Water testing

Water Test Kit QR codeWhile many private wells provide water that is safe, they should be tested regularly. Some contaminants can be seen or tasted while others require testing to detect. 

Private well owners are responsible for testing and maintaining their well. Unlike public water systems, private well owners are not required to regularly test their wells or correct water-quality problems. 

Southeastern Minnesota Water Analysis Laboratory: Click here to order a well test kit

Three routine tests every well owner should have done

Everyone is potentially at risk from the three most common contaminants in Minnesota well water.

  1. Bacteria - Every well should be tested once a year, and when you notice a change in taste, color or smell.
  2. Nitrate - Every well should be tested once a year, and before the well will be used by a woman who is or may become pregnant or if an infant under the age of 1 is in the household
  3. Arsenic - Test for arsenic at least once. Arsenic occurs naturally in rocks and soil across Minnesota and can dissolve into groundwater. Arsenic levels can vary between wells, even within a small area. Visit the Minnesota Department of Health website for more information: 

Additional testing for private well owners

You may consider additional testing to look for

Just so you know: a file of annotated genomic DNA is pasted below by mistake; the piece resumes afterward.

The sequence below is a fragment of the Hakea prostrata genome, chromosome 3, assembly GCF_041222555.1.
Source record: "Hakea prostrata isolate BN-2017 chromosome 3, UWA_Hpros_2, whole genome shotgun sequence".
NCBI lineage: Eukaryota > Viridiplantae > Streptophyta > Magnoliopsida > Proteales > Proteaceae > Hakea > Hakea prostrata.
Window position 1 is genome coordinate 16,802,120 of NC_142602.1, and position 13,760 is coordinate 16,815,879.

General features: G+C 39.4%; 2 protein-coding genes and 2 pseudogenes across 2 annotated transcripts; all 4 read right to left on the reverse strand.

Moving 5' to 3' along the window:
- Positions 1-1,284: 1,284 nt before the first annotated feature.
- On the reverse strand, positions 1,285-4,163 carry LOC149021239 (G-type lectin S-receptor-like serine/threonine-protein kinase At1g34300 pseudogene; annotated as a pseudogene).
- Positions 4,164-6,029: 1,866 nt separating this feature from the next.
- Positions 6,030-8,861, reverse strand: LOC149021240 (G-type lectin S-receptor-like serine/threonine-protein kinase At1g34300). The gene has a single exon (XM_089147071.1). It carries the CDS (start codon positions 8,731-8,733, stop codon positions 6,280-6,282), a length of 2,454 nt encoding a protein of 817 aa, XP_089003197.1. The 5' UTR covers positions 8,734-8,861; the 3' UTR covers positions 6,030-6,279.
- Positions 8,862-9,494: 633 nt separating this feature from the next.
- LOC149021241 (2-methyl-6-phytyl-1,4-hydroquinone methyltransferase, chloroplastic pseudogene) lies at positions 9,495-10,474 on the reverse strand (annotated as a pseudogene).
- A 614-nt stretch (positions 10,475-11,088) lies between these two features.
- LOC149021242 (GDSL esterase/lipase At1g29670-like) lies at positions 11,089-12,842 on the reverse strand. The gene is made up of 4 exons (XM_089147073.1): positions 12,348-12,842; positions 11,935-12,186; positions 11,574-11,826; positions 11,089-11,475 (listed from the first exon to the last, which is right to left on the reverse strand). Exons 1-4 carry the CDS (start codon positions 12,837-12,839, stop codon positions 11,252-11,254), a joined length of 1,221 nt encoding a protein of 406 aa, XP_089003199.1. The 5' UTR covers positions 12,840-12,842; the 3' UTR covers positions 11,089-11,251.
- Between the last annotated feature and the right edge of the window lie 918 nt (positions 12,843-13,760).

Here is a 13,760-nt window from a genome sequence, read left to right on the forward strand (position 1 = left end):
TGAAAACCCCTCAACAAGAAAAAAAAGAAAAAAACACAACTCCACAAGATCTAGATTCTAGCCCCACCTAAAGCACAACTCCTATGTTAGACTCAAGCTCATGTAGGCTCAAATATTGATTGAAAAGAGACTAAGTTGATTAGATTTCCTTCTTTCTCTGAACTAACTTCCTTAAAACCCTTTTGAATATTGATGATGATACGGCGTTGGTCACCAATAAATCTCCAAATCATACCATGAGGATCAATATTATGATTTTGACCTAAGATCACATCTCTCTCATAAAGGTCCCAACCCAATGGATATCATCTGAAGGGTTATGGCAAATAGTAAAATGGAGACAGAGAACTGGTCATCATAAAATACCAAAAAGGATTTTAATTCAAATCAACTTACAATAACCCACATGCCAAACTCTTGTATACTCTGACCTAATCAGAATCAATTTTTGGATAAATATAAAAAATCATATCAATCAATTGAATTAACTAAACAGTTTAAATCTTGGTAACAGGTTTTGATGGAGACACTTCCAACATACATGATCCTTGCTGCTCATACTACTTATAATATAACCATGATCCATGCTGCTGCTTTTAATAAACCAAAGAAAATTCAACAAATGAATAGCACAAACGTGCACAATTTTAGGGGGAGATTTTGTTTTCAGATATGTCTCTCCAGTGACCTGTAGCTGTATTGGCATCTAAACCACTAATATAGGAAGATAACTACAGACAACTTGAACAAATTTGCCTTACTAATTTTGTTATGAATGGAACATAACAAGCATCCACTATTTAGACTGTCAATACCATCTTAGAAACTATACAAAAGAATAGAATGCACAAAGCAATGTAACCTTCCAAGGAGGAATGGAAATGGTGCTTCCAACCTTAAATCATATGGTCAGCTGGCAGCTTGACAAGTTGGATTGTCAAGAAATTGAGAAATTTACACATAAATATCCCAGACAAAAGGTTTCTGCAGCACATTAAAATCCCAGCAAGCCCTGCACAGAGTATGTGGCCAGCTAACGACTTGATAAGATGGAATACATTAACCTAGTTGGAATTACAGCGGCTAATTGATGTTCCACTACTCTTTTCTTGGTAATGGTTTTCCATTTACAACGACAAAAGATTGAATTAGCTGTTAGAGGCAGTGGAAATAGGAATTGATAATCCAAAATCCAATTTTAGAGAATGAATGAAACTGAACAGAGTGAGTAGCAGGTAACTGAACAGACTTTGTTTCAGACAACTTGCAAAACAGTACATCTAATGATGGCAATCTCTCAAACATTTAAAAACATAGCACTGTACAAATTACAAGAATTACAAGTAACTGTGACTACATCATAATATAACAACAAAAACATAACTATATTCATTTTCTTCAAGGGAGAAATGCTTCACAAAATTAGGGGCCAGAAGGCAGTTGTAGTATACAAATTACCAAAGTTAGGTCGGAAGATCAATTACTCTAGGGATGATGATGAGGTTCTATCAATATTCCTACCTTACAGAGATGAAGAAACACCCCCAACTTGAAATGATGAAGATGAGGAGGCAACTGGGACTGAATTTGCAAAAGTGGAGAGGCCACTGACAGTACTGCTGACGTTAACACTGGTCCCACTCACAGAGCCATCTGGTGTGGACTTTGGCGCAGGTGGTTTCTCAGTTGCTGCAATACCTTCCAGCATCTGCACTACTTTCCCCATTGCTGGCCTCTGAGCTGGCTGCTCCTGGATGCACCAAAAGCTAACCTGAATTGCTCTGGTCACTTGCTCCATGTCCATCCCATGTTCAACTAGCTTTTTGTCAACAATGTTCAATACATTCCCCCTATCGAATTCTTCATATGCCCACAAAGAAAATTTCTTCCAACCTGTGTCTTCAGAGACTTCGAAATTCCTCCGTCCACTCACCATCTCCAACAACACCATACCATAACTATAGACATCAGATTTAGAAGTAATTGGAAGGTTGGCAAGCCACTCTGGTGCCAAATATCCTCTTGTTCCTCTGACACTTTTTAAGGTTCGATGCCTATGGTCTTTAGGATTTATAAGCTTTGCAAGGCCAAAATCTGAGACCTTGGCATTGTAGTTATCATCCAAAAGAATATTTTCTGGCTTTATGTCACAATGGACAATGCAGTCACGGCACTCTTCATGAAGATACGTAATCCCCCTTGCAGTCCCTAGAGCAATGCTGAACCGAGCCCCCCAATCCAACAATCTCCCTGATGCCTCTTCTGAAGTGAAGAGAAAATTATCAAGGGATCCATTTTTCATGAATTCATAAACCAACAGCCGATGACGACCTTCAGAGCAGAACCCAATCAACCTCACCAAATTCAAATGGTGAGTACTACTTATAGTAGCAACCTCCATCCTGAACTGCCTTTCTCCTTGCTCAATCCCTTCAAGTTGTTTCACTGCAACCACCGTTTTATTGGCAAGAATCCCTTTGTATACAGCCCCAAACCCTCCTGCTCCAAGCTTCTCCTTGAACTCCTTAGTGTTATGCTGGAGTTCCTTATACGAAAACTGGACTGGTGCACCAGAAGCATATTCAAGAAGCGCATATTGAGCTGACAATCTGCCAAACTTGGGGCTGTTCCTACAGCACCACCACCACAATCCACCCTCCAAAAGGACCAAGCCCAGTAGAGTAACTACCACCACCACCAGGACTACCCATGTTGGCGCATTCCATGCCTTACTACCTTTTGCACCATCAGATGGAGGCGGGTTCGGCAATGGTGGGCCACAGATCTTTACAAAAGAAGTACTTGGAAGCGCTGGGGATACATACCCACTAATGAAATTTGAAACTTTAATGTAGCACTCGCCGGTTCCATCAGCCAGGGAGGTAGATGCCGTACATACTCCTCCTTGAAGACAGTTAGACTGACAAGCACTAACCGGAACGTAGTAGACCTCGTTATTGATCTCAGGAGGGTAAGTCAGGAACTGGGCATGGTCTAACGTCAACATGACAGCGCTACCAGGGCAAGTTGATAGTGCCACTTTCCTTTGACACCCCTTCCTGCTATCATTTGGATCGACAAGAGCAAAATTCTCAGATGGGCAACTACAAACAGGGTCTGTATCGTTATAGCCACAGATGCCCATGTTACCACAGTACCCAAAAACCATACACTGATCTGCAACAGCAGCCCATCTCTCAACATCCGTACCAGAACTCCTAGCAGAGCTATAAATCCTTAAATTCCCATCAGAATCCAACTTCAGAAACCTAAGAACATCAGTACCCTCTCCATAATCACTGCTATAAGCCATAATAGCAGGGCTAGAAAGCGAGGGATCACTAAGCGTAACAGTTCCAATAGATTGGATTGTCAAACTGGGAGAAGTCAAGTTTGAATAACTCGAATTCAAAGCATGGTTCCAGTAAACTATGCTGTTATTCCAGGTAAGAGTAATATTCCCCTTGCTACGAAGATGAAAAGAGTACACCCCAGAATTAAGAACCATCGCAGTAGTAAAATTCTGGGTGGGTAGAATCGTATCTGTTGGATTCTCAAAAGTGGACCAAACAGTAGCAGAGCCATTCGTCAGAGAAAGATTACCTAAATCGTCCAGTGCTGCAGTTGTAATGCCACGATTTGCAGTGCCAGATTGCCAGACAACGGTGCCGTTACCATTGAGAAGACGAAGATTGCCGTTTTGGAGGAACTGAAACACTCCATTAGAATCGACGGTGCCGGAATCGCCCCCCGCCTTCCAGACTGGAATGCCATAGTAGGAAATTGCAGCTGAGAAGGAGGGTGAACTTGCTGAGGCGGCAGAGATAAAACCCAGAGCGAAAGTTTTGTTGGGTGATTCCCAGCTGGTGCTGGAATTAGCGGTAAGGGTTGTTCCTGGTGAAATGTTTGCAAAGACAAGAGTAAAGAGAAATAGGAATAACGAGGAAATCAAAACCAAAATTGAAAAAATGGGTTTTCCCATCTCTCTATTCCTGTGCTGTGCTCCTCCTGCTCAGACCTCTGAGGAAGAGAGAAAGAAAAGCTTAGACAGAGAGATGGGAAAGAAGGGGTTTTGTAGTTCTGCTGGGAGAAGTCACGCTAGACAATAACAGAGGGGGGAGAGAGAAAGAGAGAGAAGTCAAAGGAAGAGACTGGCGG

• Geologically occurring contaminants in the rock and soil that may enter the well.
  • Human caused contaminants from land-use, plumbing materials or other sources of pollution near the well.


  • Manganese - Test once for manganese, especially if you have an infant in the home, or notice brown or black staining or black sediment in the water.
  • Fluoride - Test for fluoride if you have an infant in the household or when you move into a home with a well. Your dentist and pediatrician will use this information to decide how much additional fluoride to recommend.

Human & Geologic

  • Chloride - Test annually to monitor for noticeable increases above background levels (1- 5mg/L across much of Minnesota). Higher levels of chloride indicate contamination by human activities, including potassium chloride fertilizer application on crops, road salt application, water softener discharge, human or animal waste disposal, and leachate from landfills.


  • Lead & Copper - Test once every five years or if the water will be used by a pregnant woman or infant. Lead and copper may be in your water from the plumbing materials in the home.
  • Pesticides - Consider this test if the home is within ¼ mile of agricultural fields or areas where pesticides are manufactured, stored or mixed.
  • VOCs - Volatile organic compounds testing is recommended for homes within ¼ mile of a landfill, industrial site, gas station or other underground tank, and especially if there is a chemical or fuel odor in the home.